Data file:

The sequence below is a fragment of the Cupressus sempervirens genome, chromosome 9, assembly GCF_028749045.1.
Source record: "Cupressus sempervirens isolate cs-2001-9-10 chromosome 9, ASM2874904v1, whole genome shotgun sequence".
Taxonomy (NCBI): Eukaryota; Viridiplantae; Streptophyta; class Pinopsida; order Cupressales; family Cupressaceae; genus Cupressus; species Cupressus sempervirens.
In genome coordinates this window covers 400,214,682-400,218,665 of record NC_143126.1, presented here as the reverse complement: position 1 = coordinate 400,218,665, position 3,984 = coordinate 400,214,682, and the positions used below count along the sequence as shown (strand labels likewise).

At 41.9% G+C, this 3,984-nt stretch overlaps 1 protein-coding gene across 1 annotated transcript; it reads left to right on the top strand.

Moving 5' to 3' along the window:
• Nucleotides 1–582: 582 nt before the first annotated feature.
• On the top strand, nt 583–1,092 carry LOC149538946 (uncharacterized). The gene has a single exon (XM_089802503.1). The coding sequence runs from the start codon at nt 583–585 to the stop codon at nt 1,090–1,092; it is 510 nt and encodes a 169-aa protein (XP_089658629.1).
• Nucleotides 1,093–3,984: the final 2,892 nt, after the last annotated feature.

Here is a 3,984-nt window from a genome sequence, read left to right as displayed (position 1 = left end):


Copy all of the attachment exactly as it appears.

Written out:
The sequence below is a fragment of the Cupressus sempervirens genome, chromosome 9, assembly GCF_028749045.1.
Source record: "Cupressus sempervirens isolate cs-2001-9-10 chromosome 9, ASM2874904v1, whole genome shotgun sequence".
Taxonomy (NCBI): Eukaryota; Viridiplantae; Streptophyta; class Pinopsida; order Cupressales; family Cupressaceae; genus Cupressus; species Cupressus sempervirens.
In genome coordinates this window covers 400,214,682-400,218,665 of record NC_143126.1, presented here as the reverse complement: position 1 = coordinate 400,218,665, position 3,984 = coordinate 400,214,682, and the positions used below count along the sequence as shown (strand labels likewise).

At 41.9% G+C, this 3,984-nt stretch overlaps 1 protein-coding gene across 1 annotated transcript; it reads left to right on the top strand.

Moving 5' to 3' along the window:
• Nucleotides 1–582: 582 nt before the first annotated feature.
• On the top strand, nt 583–1,092 carry LOC149538946 (uncharacterized). The gene has a single exon (XM_089802503.1). The coding sequence runs from the start codon at nt 583–585 to the stop codon at nt 1,090–1,092; it is 510 nt and encodes a 169-aa protein (XP_089658629.1).
• Nucleotides 1,093–3,984: the final 2,892 nt, after the last annotated feature.

Here is a 3,984-nt window from a genome sequence, read left to right as displayed (position 1 = left end):